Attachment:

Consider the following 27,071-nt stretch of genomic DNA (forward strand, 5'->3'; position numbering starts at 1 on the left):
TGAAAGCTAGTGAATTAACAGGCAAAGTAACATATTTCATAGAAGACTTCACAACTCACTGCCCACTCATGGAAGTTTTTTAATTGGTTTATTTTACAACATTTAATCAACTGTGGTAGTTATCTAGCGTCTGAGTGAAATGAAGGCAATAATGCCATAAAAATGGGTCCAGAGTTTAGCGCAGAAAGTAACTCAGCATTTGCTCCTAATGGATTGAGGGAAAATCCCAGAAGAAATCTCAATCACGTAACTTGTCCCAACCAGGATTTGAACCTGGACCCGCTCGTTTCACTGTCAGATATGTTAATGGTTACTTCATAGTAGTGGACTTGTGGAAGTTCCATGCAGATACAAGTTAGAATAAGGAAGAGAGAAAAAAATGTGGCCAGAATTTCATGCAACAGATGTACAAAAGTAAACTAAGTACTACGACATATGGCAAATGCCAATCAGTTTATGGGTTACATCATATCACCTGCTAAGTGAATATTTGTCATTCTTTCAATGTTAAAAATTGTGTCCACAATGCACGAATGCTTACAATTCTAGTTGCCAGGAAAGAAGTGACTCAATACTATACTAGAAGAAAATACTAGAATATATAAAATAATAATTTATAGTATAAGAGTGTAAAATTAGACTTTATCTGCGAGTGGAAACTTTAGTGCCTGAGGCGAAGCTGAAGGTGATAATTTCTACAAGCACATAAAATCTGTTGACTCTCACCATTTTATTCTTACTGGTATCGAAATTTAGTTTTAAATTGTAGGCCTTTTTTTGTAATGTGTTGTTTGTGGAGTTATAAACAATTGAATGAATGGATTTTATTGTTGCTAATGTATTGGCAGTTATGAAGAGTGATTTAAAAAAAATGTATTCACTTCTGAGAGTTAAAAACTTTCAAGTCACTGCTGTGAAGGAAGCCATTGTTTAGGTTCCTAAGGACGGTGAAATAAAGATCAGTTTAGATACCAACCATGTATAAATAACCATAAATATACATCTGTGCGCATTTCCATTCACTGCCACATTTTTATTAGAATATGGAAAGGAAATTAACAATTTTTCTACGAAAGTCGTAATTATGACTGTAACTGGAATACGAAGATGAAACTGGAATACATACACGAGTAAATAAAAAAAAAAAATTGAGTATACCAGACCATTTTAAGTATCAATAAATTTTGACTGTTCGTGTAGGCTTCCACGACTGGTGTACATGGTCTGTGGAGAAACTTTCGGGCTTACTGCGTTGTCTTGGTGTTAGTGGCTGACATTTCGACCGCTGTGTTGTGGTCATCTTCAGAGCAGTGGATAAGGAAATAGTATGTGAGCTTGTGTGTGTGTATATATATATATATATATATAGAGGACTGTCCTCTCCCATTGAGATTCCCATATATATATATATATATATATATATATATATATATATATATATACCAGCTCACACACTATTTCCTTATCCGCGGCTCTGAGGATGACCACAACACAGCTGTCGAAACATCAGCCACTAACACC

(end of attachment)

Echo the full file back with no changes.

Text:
Consider the following 27,071-nt stretch of genomic DNA (forward strand, 5'->3'; position numbering starts at 1 on the left):
TGAAAGCTAGTGAATTAACAGGCAAAGTAACATATTTCATAGAAGACTTCACAACTCACTGCCCACTCATGGAAGTTTTTTAATTGGTTTATTTTACAACATTTAATCAACTGTGGTAGTTATCTAGCGTCTGAGTGAAATGAAGGCAATAATGCCATAAAAATGGGTCCAGAGTTTAGCGCAGAAAGTAACTCAGCATTTGCTCCTAATGGATTGAGGGAAAATCCCAGAAGAAATCTCAATCACGTAACTTGTCCCAACCAGGATTTGAACCTGGACCCGCTCGTTTCACTGTCAGATATGTTAATGGTTACTTCATAGTAGTGGACTTGTGGAAGTTCCATGCAGATACAAGTTAGAATAAGGAAGAGAGAAAAAAATGTGGCCAGAATTTCATGCAACAGATGTACAAAAGTAAACTAAGTACTACGACATATGGCAAATGCCAATCAGTTTATGGGTTACATCATATCACCTGCTAAGTGAATATTTGTCATTCTTTCAATGTTAAAAATTGTGTCCACAATGCACGAATGCTTACAATTCTAGTTGCCAGGAAAGAAGTGACTCAATACTATACTAGAAGAAAATACTAGAATATATAAAATAATAATTTATAGTATAAGAGTGTAAAATTAGACTTTATCTGCGAGTGGAAACTTTAGTGCCTGAGGCGAAGCTGAAGGTGATAATTTCTACAAGCACATAAAATCTGTTGACTCTCACCATTTTATTCTTACTGGTATCGAAATTTAGTTTTAAATTGTAGGCCTTTTTTTGTAATGTGTTGTTTGTGGAGTTATAAACAATTGAATGAATGGATTTTATTGTTGCTAATGTATTGGCAGTTATGAAGAGTGATTTAAAAAAAATGTATTCACTTCTGAGAGTTAAAAACTTTCAAGTCACTGCTGTGAAGGAAGCCATTGTTTAGGTTCCTAAGGACGGTGAAATAAAGATCAGTTTAGATACCAACCATGTATAAATAACCATAAATATACATCTGTGCGCATTTCCATTCACTGCCACATTTTTATTAGAATATGGAAAGGAAATTAACAATTTTTCTACGAAAGTCGTAATTATGACTGTAACTGGAATACGAAGATGAAACTGGAATACATACACGAGTAAATAAAAAAAAAAAATTGAGTATACCAGACCATTTTAAGTATCAATAAATTTTGACTGTTCGTGTAGGCTTCCACGACTGGTGTACATGGTCTGTGGAGAAACTTTCGGGCTTACTGCGTTGTCTTGGTGTTAGTGGCTGACATTTCGACCGCTGTGTTGTGGTCATCTTCAGAGCAGTGGATAAGGAAATAGTATGTGAGCTTGTGTGTGTGTATATATATATATATATATATAGAGGACTGTCCTCTCCCATTGAGATTCCCATATATATATATATATATATATATATATATATATATATATATATACCAGCTCACACACTATTTCCTTATCCGCGGCTCTGAGGATGACCACAACACAGCTGTCGAAACATCAGCCACTAACACC